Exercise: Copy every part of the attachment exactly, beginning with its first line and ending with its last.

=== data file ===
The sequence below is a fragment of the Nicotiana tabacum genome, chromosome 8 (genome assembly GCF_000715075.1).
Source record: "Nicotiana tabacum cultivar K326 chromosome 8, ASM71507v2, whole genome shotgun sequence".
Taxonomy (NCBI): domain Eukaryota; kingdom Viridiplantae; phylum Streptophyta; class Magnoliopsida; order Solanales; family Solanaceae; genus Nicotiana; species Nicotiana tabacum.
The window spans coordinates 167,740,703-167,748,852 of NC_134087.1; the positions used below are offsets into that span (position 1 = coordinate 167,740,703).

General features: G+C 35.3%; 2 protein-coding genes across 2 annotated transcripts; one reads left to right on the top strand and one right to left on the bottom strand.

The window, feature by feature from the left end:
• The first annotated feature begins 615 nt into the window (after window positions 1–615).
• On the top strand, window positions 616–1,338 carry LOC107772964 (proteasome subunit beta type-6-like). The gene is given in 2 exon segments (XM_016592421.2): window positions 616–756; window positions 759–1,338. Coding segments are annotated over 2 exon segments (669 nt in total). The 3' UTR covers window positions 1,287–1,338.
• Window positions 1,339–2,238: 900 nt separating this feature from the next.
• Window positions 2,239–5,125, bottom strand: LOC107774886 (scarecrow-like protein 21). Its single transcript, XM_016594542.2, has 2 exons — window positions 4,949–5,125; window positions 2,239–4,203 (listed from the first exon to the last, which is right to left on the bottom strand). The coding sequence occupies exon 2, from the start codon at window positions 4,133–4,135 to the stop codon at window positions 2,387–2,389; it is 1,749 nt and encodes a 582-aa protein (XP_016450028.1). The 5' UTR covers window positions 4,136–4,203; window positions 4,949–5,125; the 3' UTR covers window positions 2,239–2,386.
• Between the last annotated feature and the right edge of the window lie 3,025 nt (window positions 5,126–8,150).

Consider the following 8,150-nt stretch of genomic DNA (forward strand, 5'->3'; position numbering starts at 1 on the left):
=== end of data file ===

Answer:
The sequence below is a fragment of the Nicotiana tabacum genome, chromosome 8 (genome assembly GCF_000715075.1).
Source record: "Nicotiana tabacum cultivar K326 chromosome 8, ASM71507v2, whole genome shotgun sequence".
Taxonomy (NCBI): domain Eukaryota; kingdom Viridiplantae; phylum Streptophyta; class Magnoliopsida; order Solanales; family Solanaceae; genus Nicotiana; species Nicotiana tabacum.
The window spans coordinates 167,740,703-167,748,852 of NC_134087.1; the positions used below are offsets into that span (position 1 = coordinate 167,740,703).

General features: G+C 35.3%; 2 protein-coding genes across 2 annotated transcripts; one reads left to right on the top strand and one right to left on the bottom strand.

The window, feature by feature from the left end:
• The first annotated feature begins 615 nt into the window (after window positions 1–615).
• On the top strand, window positions 616–1,338 carry LOC107772964 (proteasome subunit beta type-6-like). The gene is given in 2 exon segments (XM_016592421.2): window positions 616–756; window positions 759–1,338. Coding segments are annotated over 2 exon segments (669 nt in total). The 3' UTR covers window positions 1,287–1,338.
• Window positions 1,339–2,238: 900 nt separating this feature from the next.
• Window positions 2,239–5,125, bottom strand: LOC107774886 (scarecrow-like protein 21). Its single transcript, XM_016594542.2, has 2 exons — window positions 4,949–5,125; window positions 2,239–4,203 (listed from the first exon to the last, which is right to left on the bottom strand). The coding sequence occupies exon 2, from the start codon at window positions 4,133–4,135 to the stop codon at window positions 2,387–2,389; it is 1,749 nt and encodes a 582-aa protein (XP_016450028.1). The 5' UTR covers window positions 4,136–4,203; window positions 4,949–5,125; the 3' UTR covers window positions 2,239–2,386.
• Between the last annotated feature and the right edge of the window lie 3,025 nt (window positions 5,126–8,150).

Consider the following 8,150-nt stretch of genomic DNA (forward strand, 5'->3'; position numbering starts at 1 on the left):